The author’s personal philosophy, which he has described as a blend of Zen Buddhism, Christianity and Nietzsche, allows his poems to reflect the “Delights of Life” during feelings of loss and aging. “The delights of life are trivial and itch like bug bites / I’ve tried and tried to get out but can’t” (“Delights of Life”).

     

    About the author

     

    The poet TongGyu Hwang has swept the major South Korean literary awards, including the Contemporary Literature Award, Yisan Literature Award, Daesan Literary Award, and Midang Literary Award. His poems have been printed in textbooks and have also provided inspiration for movies, establishing him as a well-known poet in Korea, beloved by whole generations of readers.

     

    His poetry book, I Want to Roll a Wheel When I See One, is ranked by Moonji Publishing as the top book of their Poetry Selections. His early poems such as “A Letter of Delight” and “A Small Love Song” are regarded as representative Korean poems, remembered and loved by different genders and ages.

     

    “There’s no person who is exactly the same as someone else, each person is new and different. Creativity gives meaning to these differences,” he says. Believing that, he writes poetry, and loves people and the world, without losing his curiosity. Hwang has published a poetry book about every three year, even in his later years, and stands out as a symbol within the circles of Korean poetry.

     

    He makes efforts to spread Korean poetry by attending prestigious international poetry meetings for poets. His poems have been translated into English, German, and Spanish. He is the de facto representative poet in South Korea.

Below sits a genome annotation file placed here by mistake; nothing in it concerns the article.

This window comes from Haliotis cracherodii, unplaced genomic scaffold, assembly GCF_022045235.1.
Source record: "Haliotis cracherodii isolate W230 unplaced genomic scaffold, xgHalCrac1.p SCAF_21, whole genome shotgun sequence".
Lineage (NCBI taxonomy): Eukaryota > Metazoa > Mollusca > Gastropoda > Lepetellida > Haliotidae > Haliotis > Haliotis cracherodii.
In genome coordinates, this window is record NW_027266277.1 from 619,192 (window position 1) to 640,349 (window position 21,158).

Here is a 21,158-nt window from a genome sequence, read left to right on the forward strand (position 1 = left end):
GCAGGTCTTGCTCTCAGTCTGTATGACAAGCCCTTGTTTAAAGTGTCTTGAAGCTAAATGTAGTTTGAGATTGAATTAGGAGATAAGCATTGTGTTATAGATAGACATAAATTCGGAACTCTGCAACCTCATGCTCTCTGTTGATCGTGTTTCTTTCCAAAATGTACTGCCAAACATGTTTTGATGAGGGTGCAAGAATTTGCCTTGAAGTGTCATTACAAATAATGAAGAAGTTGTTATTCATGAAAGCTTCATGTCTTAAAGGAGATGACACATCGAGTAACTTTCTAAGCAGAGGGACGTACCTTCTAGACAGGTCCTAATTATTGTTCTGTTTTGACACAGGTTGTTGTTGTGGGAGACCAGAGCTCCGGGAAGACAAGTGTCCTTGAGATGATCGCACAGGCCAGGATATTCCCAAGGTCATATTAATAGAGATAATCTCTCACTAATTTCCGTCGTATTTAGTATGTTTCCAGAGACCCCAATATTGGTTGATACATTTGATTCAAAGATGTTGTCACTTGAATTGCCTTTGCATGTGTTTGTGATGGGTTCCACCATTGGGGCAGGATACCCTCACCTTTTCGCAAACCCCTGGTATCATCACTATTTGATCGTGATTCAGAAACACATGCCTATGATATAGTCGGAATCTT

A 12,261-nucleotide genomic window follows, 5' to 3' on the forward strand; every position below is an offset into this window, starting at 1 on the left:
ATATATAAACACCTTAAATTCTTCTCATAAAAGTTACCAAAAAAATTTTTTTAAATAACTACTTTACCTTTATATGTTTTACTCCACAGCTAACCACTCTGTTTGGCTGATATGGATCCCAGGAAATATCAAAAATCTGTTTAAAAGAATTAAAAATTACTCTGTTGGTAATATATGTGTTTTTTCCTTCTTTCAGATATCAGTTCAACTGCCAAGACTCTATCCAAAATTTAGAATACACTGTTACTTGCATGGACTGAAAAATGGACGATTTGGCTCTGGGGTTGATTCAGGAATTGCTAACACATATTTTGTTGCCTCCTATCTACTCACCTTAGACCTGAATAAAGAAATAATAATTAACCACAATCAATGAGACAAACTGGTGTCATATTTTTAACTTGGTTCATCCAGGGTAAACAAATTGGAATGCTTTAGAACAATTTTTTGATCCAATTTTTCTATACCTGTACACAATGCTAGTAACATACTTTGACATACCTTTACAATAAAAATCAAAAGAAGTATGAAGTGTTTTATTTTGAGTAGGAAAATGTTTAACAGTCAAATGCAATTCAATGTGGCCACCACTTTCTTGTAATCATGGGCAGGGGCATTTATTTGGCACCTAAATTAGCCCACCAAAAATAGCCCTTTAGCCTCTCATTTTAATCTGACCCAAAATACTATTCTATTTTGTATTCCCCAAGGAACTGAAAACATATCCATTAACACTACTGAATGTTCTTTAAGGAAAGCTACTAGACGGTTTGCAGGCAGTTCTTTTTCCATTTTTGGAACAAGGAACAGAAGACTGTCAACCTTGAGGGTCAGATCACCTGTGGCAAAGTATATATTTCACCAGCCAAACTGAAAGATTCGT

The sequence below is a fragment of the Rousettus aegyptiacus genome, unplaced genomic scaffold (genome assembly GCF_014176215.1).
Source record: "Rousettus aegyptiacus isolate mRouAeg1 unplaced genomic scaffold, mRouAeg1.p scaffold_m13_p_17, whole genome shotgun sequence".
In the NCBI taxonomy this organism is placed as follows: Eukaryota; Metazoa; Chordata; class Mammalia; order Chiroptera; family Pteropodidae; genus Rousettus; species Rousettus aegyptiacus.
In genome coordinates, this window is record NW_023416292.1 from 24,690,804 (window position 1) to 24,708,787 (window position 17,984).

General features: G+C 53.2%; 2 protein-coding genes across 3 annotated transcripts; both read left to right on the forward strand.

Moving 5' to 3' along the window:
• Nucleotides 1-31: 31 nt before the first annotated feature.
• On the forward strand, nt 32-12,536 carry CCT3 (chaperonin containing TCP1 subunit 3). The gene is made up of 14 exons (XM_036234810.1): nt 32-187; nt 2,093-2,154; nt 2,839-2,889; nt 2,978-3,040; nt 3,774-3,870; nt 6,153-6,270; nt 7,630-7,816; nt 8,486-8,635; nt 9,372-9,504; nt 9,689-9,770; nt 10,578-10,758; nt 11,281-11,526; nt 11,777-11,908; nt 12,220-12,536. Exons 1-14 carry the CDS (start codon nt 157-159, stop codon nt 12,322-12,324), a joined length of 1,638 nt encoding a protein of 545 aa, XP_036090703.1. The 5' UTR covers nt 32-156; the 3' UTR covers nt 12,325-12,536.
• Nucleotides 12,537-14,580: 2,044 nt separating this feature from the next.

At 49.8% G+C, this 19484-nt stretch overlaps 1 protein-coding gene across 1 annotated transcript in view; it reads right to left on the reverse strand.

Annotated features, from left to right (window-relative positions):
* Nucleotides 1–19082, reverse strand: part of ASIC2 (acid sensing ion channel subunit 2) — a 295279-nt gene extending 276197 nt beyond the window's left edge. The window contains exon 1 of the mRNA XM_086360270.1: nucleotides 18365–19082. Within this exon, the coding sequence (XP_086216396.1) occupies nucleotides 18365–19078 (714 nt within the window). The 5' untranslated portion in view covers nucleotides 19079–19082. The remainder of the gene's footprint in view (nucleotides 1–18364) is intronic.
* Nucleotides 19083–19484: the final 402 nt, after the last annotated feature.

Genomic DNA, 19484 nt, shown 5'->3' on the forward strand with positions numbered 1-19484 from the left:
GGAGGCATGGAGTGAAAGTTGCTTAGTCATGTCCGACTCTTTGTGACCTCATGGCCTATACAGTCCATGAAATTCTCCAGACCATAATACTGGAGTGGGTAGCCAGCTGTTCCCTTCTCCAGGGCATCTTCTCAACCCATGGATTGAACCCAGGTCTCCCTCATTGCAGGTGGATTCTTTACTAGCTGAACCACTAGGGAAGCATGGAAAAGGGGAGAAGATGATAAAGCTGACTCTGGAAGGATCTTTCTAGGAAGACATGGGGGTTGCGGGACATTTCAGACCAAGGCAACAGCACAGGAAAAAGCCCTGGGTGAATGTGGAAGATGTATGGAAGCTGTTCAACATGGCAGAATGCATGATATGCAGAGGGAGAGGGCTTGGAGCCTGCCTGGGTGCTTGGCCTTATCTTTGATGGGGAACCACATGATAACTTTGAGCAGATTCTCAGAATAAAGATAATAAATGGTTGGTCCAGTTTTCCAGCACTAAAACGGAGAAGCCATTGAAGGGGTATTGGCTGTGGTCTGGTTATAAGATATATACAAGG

About the translators

     

    South Korea. Ji graduated from Keimyung University and is a freelance translator specializing in contemporary Korean poetry. Parker was a journalist for 13 years, has an M.A. in English Literature from Murray (Ky.) State University, and taught at universities in the USA from 1993-2001. He has been teaching at Keimyung University since 2001 and is currently an assistant professor for the English Language & Literature department. HeeDuk Ra’s The Wild Apple (White Pine Press, 2015) is their first poetry publication. White Pine Press will publish two more of their translated books, Someone Always in the Corner of My Eye by BoSeon Shim (2016) and We, Day by Day by EunYoung Jin (2017).

     

    Media Response/Awards Received

     

    When Delights of Life was published in South Korea, several newspaper companies, broadcasting companies, and portal sites introduced the book, and asked for interviews. He says he’ll stop writing poetry when his poems lose energy, and makes efforts to keep his poems “young” with great tension and insight. That way, he dreams of communicating with young people about “life.” At the same time, he writes poetry to live a true life, with his broad-minded perspective of being free from death. He earns empathy from younger readers and his own generation, speaking for his poetry by saying, “ As we admit our limitations, both life and beauty deepen.”

     

    “Romantic sentiment and intelligent moderation coexist.”

    -Hankook Ilbo

     

    “Great tension, intelligent insight . . . TongGyu Hwang’s poetry doesn’t get old.”

    -Munhwa Ilbo

     

    “A green emerald found in the old age . . .”

    -Kukmin Ilbo

     

    “It is interesting that TongGyu Hwang’s poems of his later years actually face toward delights of life, beyond the philosophically transcendental view about life and death.”

    -Hankyoreh Shinmun

     

    “This is the book written in front of a doorway, a realization that the time that has passed is much more than the time left to him. There is still some time left until he opens the door to leave, but for the time being he will reach for the long years already passed and the short time approaching in the shadow of the door.”

    -Yonhap News

     

Translated Books (14)

News from Abroad (2)